Wednesday, June 24, 2015

When you feel alone

I recently read a blog about how lonely motherhood can be, and I was surprised by how deeply it resonated with me. Me, who works and has a vast group of Mamas to support her.  Part of this author's experience with loneliness involved infertility and infant loss. These things set you apart. It makes it harder to just be. You walk around with a constant ache that you don't know how to describe to anyone. It is isolating.

Being pregnant again has brought another type of isolation. First, the secret pregnancy and the unwillingness to tell anyone. It was hard enough for us to believe it was true, harder still to have hope she would be healthy and hardest of all to think about her future. What if it was ripped away? We couldn't tell others, it was too terrifying. Weekly check ups,  massive anxiety attacks, sobbing for the son who isn't here and constant overwhelming fear. FEAR. I spent 8 weeks of my life holding my breath. Small prayers, please let her be ok right now, and now, and now. Please don't take her, please.

Ultrasounds were, and are, the worst. I don't sleep the night before they come. I lie awake and hash it out with God. If they find the worst, if she can't survive, please don't make me see it this time. Or, you made her, you did this, please make her healthy, please keep her safe. Clenching my husband's hand, I hold my breath and wait as the tech checks each small detail. We don't speak, we don't smile, we watch. He flexes his hand, I am crushing it. The tech tries to reassure us and in my head I sing every chapel song I learned at Grace. I sing praise song after praise song.  They always end well. She is always healthy. I am always exhausted. After the last two, I took four hour long naps.

I think that people expect me to express unparalleled joy, or to rush about proclaiming a miracle, and I feel that I am failing them. My classroom neighbor, Michelle, described my feelings the best, "Wow, God where did that come from?" I am learning to swim in this sea of pregnancy after miscarriage. There are moments of unparalleled joy, they really do come, but I also have moment of deep grief. Every moment I celebrate the coming of our baby girl, I remember the little boy we lost.

This is what makes it lonely. I live in the high and low at the same time. Pregnancy has amplified my PTSD, the smallest thing can cause big issues. Getting a new car seat led to me lying awake wondering what I would do with that car seat if she dies. Would I sell it? Never be able to look at again? Would it sit in our garage? Perhaps I should wait to buy the car seat? Maybe I should wait on all of it? But that isn't fair to her. Dear God, she isn't even born and I am messing her life up. All of this is crazy and I should sleep, but I can't sleep because now I can't stop thinking about how crazy I am.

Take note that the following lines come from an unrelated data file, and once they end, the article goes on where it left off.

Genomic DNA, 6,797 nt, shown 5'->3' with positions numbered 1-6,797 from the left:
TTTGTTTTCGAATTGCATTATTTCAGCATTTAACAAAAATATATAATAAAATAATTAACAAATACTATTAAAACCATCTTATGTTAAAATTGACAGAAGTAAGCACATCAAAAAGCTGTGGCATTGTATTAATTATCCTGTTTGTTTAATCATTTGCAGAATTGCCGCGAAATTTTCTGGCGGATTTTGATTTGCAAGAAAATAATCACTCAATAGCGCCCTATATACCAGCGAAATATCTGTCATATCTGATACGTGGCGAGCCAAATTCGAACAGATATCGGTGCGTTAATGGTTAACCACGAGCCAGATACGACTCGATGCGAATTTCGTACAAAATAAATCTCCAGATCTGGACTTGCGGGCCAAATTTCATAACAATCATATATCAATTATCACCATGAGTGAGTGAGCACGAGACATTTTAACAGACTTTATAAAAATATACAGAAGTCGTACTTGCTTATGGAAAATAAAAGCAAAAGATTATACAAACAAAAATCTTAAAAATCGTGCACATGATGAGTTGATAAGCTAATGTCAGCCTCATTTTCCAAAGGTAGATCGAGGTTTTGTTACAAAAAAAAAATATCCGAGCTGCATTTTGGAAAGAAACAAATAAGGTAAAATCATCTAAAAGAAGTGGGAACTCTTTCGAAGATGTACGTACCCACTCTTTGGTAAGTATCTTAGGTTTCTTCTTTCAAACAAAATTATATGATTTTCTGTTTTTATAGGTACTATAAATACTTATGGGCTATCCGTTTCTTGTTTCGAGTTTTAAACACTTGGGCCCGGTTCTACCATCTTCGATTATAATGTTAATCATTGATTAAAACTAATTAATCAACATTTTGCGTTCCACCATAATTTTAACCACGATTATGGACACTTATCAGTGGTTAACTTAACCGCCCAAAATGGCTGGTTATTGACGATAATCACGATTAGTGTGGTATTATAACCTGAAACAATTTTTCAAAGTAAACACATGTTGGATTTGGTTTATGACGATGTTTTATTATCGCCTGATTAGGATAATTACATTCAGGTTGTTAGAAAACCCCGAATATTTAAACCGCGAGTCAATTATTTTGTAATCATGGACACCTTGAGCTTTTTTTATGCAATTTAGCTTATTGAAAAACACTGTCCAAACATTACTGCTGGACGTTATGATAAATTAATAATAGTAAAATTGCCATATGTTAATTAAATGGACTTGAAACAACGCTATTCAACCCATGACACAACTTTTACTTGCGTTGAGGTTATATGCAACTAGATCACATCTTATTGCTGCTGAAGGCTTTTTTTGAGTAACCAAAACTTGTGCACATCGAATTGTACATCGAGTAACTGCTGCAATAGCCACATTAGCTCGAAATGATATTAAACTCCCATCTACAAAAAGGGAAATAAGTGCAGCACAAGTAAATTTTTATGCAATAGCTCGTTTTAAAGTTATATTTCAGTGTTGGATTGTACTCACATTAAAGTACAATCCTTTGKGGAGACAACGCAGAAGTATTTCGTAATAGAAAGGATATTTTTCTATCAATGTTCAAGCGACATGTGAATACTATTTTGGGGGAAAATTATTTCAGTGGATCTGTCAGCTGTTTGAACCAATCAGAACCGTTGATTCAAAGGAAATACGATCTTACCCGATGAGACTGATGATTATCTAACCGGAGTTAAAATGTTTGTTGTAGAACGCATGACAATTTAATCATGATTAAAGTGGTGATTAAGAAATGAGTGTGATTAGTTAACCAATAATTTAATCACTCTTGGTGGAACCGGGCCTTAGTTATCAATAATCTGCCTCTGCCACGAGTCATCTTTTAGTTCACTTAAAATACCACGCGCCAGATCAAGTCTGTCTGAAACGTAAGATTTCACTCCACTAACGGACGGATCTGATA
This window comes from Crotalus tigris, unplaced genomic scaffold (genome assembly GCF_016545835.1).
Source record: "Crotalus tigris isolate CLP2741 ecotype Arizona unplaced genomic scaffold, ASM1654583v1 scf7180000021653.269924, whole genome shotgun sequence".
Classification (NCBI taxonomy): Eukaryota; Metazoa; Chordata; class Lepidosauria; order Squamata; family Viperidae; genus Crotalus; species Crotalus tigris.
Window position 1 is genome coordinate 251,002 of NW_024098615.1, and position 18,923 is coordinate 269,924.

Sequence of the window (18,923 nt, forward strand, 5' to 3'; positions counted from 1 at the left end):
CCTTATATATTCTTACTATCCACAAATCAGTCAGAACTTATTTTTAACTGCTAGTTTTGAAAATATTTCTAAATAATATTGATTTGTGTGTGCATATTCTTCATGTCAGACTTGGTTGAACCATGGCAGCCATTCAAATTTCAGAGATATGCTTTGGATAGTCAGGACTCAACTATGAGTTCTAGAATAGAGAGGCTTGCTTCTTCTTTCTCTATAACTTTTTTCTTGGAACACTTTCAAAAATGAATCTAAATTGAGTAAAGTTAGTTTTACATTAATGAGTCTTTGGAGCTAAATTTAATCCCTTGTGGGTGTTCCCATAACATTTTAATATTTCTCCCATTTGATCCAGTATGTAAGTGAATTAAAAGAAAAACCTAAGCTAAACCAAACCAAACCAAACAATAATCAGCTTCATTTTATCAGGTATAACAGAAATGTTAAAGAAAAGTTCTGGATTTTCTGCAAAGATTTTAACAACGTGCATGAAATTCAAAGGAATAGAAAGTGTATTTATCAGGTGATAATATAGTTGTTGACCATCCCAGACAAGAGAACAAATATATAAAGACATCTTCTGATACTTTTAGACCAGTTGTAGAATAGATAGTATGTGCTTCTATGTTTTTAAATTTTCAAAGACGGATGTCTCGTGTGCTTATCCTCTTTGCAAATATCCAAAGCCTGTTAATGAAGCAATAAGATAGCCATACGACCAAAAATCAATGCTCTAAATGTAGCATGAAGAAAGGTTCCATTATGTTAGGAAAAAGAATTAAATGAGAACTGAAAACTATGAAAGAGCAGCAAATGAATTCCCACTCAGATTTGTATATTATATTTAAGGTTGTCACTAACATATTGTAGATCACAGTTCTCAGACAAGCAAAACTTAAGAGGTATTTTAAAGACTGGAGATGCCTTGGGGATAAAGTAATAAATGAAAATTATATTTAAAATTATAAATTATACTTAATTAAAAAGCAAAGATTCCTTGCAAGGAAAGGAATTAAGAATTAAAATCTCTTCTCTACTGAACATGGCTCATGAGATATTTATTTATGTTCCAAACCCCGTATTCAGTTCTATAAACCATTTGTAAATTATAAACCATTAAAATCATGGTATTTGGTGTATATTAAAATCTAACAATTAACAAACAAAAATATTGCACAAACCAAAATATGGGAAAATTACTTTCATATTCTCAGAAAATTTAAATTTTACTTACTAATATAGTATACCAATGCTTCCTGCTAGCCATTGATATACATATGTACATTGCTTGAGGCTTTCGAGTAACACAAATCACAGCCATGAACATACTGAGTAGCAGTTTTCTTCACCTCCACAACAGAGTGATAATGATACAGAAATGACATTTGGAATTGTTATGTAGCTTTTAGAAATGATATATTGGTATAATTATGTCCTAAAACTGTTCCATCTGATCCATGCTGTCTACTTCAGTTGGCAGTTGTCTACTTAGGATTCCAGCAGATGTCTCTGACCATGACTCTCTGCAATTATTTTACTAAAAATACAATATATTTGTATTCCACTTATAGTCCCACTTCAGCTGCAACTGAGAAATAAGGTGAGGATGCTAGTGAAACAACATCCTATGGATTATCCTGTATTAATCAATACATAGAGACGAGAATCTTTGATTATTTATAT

I don't usually sleep through the night.  I take naps. Sometimes I am nauseous from pregnancy and sometimes I worry my self sick. This is me on drugs. I spent the first three months drug free, and I couldn't function. I couldn't keep track. All I could do was worry. This level of anxiety is isolating.  I can't explain it to you. I can't change it. It just my current reality.

Where is God is this lonely anxiety ridden time? He is here, constantly. His word is assuring me, His arms are holding me, and He is teaching me to depend on His love through all things. Having faith doesn't mean that we are never worried or anxious. It doesn't mean we must be perfect. It means that when we feel bone crushingly lonely, we know we are not alone. We know that the He is with us. We know that we will come through this moment, this worry, this anxiety attack, and be ready to face what is next.

This is all new, all terrifying and all miraculous at once. Each moment is different. Each day brings a new challenge. Thankfully, I am not as alone as I sometimes feel.

Tuesday, June 9, 2015

Hope and Terror

One year ago today, my life changed in a matter of seconds.  Literally seconds. I went from the highest high to depths. The week that followed is a nightmarish blur and the grief still comes, yet here I am one year later sitting in a doctors office waiting to check on a baby, again.

I am terrified. That would describe this pregnancy. Terror. Constant fear and anxiety. I have lost the ability to believe that "it will all be alright." I no longer take a healthy baby for granted. I know that each moment her heart beats is a gift.

This doesn't mean I don't dream and plan. It doesn't mean I don't get butterflies of excitement. Just now they are tempered with loss. As I much I already love this little girl, as amazing of a miracle she is, as perfect as she will be for our family. She is not her brother. She will not fill the hole left by his loss. She has made her own place in my heart.

This week. The one year anniversary has come to me by surprise. I would reschedule my appointment, but we have today is the day for Spinal Bifida. Today, I sit in a doctors office and I hold two of my children in my heart.

My son has taught me that no matter what the future holds for my daughter, God will see me through it. My daughter has taught that there is unexpected joy after incomprehensible grief. They both show me how little I know about life and motherhood.

There will be other milestones, more tears of sadness and joy. I will take more breaths and pray more prayers. Today however, today I have been in long talks with God. His plan never ceases to amaze me, and His love and grace never cease to uphold me.